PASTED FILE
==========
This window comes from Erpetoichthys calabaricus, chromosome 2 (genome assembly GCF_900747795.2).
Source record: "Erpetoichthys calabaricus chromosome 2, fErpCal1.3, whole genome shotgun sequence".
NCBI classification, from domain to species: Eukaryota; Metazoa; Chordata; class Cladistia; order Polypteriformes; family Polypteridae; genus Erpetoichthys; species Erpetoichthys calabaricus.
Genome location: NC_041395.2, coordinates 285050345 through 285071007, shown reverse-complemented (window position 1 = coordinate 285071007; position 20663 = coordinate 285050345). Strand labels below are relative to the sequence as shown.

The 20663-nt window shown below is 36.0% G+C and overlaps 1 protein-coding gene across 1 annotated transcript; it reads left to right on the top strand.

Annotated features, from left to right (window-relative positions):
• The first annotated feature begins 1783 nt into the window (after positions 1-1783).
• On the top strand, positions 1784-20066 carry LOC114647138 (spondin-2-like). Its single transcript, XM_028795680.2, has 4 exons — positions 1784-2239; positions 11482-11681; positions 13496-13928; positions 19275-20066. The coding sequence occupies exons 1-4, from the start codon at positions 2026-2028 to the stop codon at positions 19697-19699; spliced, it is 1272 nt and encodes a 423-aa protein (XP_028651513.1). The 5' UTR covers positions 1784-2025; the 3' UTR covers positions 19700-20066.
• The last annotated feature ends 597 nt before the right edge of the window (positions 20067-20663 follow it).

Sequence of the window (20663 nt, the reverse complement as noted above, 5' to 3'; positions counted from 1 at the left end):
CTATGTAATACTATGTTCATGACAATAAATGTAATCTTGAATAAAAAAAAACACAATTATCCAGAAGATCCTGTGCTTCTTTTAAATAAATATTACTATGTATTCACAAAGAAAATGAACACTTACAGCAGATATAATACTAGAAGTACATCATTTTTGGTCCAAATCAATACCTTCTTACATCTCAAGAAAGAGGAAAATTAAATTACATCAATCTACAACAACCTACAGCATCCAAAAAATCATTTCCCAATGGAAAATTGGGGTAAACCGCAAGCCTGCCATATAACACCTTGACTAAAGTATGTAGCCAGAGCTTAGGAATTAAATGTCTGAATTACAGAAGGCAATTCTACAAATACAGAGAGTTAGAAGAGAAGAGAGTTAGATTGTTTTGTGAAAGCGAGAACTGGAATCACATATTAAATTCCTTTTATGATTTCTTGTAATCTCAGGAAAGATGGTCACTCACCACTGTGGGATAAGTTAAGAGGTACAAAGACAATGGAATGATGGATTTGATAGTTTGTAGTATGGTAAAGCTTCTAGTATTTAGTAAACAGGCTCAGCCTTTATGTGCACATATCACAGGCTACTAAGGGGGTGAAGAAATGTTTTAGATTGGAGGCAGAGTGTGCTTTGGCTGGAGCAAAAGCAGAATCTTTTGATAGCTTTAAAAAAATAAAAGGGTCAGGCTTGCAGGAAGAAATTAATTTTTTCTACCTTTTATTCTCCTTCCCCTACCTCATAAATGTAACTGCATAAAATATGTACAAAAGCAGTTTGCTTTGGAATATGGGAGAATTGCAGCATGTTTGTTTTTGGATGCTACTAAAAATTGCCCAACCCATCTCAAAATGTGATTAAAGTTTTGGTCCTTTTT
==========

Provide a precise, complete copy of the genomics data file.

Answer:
This window comes from Erpetoichthys calabaricus, chromosome 2 (genome assembly GCF_900747795.2).
Source record: "Erpetoichthys calabaricus chromosome 2, fErpCal1.3, whole genome shotgun sequence".
NCBI classification, from domain to species: Eukaryota; Metazoa; Chordata; class Cladistia; order Polypteriformes; family Polypteridae; genus Erpetoichthys; species Erpetoichthys calabaricus.
Genome location: NC_041395.2, coordinates 285050345 through 285071007, shown reverse-complemented (window position 1 = coordinate 285071007; position 20663 = coordinate 285050345). Strand labels below are relative to the sequence as shown.

The 20663-nt window shown below is 36.0% G+C and overlaps 1 protein-coding gene across 1 annotated transcript; it reads left to right on the top strand.

Annotated features, from left to right (window-relative positions):
• The first annotated feature begins 1783 nt into the window (after positions 1-1783).
• On the top strand, positions 1784-20066 carry LOC114647138 (spondin-2-like). Its single transcript, XM_028795680.2, has 4 exons — positions 1784-2239; positions 11482-11681; positions 13496-13928; positions 19275-20066. The coding sequence occupies exons 1-4, from the start codon at positions 2026-2028 to the stop codon at positions 19697-19699; spliced, it is 1272 nt and encodes a 423-aa protein (XP_028651513.1). The 5' UTR covers positions 1784-2025; the 3' UTR covers positions 19700-20066.
• The last annotated feature ends 597 nt before the right edge of the window (positions 20067-20663 follow it).

Sequence of the window (20663 nt, the reverse complement as noted above, 5' to 3'; positions counted from 1 at the left end):
CTATGTAATACTATGTTCATGACAATAAATGTAATCTTGAATAAAAAAAAACACAATTATCCAGAAGATCCTGTGCTTCTTTTAAATAAATATTACTATGTATTCACAAAGAAAATGAACACTTACAGCAGATATAATACTAGAAGTACATCATTTTTGGTCCAAATCAATACCTTCTTACATCTCAAGAAAGAGGAAAATTAAATTACATCAATCTACAACAACCTACAGCATCCAAAAAATCATTTCCCAATGGAAAATTGGGGTAAACCGCAAGCCTGCCATATAACACCTTGACTAAAGTATGTAGCCAGAGCTTAGGAATTAAATGTCTGAATTACAGAAGGCAATTCTACAAATACAGAGAGTTAGAAGAGAAGAGAGTTAGATTGTTTTGTGAAAGCGAGAACTGGAATCACATATTAAATTCCTTTTATGATTTCTTGTAATCTCAGGAAAGATGGTCACTCACCACTGTGGGATAAGTTAAGAGGTACAAAGACAATGGAATGATGGATTTGATAGTTTGTAGTATGGTAAAGCTTCTAGTATTTAGTAAACAGGCTCAGCCTTTATGTGCACATATCACAGGCTACTAAGGGGGTGAAGAAATGTTTTAGATTGGAGGCAGAGTGTGCTTTGGCTGGAGCAAAAGCAGAATCTTTTGATAGCTTTAAAAAAATAAAAGGGTCAGGCTTGCAGGAAGAAATTAATTTTTTCTACCTTTTATTCTCCTTCCCCTACCTCATAAATGTAACTGCATAAAATATGTACAAAAGCAGTTTGCTTTGGAATATGGGAGAATTGCAGCATGTTTGTTTTTGGATGCTACTAAAAATTGCCCAACCCATCTCAAAATGTGATTAAAGTTTTGGTCCTTTTT